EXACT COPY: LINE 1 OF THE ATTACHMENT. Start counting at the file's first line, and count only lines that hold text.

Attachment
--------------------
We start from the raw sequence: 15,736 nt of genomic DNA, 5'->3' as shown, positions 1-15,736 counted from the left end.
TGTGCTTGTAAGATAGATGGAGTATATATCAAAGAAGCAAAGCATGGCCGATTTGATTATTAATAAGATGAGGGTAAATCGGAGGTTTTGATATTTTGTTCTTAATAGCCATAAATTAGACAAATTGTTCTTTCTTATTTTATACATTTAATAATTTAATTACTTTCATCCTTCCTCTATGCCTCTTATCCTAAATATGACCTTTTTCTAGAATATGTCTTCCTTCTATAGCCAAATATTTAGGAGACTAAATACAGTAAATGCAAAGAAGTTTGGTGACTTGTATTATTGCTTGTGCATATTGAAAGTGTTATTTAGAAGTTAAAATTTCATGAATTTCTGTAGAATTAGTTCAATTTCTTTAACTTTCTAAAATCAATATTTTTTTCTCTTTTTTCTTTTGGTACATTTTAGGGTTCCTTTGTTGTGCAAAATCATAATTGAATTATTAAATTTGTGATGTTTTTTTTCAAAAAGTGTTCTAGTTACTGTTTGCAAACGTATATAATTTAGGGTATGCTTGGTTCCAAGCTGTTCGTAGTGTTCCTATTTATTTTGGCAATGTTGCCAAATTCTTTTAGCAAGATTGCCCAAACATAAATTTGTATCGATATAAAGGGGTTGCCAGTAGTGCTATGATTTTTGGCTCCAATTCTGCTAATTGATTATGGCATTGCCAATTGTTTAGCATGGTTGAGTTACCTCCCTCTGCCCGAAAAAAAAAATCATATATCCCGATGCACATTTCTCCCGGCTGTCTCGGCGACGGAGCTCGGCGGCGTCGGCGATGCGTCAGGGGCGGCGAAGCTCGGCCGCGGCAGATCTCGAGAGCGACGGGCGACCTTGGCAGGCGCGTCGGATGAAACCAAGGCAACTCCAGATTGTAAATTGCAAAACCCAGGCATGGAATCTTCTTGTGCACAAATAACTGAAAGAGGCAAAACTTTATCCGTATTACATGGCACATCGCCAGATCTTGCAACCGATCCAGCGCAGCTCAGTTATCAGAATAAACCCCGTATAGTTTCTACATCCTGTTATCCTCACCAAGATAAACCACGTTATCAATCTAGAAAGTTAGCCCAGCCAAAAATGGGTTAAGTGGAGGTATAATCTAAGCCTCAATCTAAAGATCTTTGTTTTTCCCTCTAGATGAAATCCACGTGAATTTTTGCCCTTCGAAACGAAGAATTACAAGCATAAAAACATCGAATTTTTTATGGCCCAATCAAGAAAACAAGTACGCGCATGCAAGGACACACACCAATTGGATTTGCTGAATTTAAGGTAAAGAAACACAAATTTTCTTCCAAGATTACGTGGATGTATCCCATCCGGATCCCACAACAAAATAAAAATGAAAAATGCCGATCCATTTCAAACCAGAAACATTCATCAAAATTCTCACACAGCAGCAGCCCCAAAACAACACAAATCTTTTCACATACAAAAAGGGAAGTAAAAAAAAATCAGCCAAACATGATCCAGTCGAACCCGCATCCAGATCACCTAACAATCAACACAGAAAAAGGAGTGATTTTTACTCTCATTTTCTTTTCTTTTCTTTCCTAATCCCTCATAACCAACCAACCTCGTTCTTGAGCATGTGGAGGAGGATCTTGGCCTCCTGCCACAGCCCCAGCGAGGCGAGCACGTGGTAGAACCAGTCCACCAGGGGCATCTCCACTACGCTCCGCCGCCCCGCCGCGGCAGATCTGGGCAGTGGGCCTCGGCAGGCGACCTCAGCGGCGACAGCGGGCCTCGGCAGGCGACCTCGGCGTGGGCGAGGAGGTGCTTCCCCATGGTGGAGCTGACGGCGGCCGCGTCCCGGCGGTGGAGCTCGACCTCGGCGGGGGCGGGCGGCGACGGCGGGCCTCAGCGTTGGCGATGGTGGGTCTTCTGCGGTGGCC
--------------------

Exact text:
We start from the raw sequence: 15,736 nt of genomic DNA, 5'->3' as shown, positions 1-15,736 counted from the left end.